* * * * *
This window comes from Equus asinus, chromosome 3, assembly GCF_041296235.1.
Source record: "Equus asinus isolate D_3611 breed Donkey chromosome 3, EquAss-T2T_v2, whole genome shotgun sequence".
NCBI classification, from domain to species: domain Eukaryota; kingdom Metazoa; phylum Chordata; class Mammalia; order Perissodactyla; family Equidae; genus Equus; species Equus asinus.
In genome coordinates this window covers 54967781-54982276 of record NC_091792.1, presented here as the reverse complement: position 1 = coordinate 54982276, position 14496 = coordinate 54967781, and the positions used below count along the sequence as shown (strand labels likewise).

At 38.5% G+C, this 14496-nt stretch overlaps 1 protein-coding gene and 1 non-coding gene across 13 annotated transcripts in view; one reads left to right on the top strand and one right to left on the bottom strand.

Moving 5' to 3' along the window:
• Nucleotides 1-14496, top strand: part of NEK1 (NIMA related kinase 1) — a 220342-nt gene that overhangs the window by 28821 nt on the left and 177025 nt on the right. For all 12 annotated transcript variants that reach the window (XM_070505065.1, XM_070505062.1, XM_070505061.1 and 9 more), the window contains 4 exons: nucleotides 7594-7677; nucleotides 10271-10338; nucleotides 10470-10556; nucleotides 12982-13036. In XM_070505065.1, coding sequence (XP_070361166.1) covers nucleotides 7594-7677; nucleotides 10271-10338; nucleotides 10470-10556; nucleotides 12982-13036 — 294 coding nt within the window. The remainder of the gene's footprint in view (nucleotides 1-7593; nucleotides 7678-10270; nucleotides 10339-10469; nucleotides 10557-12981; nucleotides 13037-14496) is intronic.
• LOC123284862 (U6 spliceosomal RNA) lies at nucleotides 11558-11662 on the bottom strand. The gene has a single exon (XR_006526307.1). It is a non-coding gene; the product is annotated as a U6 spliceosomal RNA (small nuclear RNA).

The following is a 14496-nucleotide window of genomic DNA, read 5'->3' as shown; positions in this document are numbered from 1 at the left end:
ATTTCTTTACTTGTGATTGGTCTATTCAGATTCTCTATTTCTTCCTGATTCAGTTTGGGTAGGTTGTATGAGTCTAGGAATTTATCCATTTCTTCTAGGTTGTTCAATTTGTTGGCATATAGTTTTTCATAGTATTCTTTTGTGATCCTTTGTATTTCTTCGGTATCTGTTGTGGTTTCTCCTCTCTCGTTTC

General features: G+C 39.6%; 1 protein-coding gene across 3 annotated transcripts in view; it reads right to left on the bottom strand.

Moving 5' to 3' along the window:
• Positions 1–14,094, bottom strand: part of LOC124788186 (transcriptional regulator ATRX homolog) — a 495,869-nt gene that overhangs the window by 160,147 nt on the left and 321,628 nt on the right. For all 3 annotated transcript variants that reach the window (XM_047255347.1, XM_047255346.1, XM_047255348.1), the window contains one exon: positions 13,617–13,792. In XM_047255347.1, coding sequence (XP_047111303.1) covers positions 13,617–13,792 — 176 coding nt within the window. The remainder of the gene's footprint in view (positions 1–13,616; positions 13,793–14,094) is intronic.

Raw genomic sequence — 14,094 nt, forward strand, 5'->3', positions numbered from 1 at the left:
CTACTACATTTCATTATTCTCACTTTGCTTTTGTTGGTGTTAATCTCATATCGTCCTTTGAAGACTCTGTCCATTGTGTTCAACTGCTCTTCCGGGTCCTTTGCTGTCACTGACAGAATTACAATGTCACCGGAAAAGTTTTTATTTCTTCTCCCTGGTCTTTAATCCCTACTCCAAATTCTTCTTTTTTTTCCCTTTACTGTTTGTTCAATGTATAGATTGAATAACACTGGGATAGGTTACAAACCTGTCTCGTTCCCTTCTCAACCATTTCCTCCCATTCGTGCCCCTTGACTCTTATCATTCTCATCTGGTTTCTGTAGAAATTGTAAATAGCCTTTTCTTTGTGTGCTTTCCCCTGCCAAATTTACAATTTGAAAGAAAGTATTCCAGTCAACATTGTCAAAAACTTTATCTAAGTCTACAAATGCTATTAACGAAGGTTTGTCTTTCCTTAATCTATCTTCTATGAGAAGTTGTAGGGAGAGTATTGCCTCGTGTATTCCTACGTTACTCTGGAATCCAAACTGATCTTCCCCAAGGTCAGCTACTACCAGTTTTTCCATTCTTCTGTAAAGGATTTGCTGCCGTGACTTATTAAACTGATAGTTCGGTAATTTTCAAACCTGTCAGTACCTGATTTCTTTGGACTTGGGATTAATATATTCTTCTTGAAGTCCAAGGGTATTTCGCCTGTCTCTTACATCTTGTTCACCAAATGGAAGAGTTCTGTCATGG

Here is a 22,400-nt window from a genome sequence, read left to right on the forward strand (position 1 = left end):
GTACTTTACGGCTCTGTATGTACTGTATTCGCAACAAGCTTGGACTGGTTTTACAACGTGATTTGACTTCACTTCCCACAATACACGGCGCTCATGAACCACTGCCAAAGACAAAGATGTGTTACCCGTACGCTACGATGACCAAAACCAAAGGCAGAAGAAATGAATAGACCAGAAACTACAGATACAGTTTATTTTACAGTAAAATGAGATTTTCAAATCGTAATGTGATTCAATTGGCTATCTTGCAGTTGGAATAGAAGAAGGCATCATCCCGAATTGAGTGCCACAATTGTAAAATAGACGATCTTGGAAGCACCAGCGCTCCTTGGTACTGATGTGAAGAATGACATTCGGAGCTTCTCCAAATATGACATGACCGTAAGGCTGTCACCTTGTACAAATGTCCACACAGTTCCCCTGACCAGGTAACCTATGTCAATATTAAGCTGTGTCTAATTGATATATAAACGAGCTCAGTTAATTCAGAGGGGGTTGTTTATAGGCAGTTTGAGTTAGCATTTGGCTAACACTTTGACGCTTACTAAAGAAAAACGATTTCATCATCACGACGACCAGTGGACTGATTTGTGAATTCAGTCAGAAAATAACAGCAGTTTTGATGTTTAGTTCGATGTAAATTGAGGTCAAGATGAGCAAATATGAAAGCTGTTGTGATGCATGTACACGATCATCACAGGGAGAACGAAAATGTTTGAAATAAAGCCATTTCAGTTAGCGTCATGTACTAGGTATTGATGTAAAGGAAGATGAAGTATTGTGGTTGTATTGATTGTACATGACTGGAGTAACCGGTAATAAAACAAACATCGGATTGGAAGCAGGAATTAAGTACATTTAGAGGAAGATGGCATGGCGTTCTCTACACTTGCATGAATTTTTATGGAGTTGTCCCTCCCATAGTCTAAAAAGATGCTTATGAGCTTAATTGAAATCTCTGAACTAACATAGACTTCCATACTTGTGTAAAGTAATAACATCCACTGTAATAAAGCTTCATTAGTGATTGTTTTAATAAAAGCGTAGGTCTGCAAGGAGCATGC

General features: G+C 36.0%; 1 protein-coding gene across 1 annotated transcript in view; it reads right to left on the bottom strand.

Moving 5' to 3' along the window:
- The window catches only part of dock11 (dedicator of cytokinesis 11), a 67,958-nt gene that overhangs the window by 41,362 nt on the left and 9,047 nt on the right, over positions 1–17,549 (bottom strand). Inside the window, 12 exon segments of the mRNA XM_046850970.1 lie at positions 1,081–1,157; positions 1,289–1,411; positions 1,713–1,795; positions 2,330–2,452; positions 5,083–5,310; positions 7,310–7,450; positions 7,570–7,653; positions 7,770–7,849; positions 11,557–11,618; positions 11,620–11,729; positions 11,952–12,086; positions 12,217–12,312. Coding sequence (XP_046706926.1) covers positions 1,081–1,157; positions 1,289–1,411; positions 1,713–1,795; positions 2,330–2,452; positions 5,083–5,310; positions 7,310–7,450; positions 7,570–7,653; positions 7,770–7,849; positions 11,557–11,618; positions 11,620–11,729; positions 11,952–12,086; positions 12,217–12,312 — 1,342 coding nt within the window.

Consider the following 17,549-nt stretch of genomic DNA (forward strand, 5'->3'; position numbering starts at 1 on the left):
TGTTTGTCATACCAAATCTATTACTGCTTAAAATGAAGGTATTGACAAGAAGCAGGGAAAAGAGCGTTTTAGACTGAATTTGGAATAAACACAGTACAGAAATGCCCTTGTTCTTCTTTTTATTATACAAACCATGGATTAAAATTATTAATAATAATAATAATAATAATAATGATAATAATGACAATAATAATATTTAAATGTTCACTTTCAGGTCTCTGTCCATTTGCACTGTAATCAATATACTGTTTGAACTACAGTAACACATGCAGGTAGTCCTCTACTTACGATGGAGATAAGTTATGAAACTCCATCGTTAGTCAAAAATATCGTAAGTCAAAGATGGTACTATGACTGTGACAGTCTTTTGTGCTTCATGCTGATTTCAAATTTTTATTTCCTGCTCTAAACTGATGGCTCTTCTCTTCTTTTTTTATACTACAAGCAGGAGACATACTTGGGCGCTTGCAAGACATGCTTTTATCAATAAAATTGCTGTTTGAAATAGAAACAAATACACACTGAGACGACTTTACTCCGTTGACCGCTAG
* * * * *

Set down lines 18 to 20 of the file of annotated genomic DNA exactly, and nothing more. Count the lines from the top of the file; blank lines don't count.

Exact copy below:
General features: G+C 36.0%; 1 protein-coding gene across 1 annotated transcript in view; it reads right to left on the bottom strand.

Moving 5' to 3' along the window:
- The window catches only part of dock11 (dedicator of cytokinesis 11), a 67,958-nt gene that overhangs the window by 41,362 nt on the left and 9,047 nt on the right, over positions 1–17,549 (bottom strand). Inside the window, 12 exon segments of the mRNA XM_046850970.1 lie at positions 1,081–1,157; positions 1,289–1,411; positions 1,713–1,795; positions 2,330–2,452; positions 5,083–5,310; positions 7,310–7,450; positions 7,570–7,653; positions 7,770–7,849; positions 11,557–11,618; positions 11,620–11,729; positions 11,952–12,086; positions 12,217–12,312. Coding sequence (XP_046706926.1) covers positions 1,081–1,157; positions 1,289–1,411; positions 1,713–1,795; positions 2,330–2,452; positions 5,083–5,310; positions 7,310–7,450; positions 7,570–7,653; positions 7,770–7,849; positions 11,557–11,618; positions 11,620–11,729; positions 11,952–12,086; positions 12,217–12,312 — 1,342 coding nt within the window.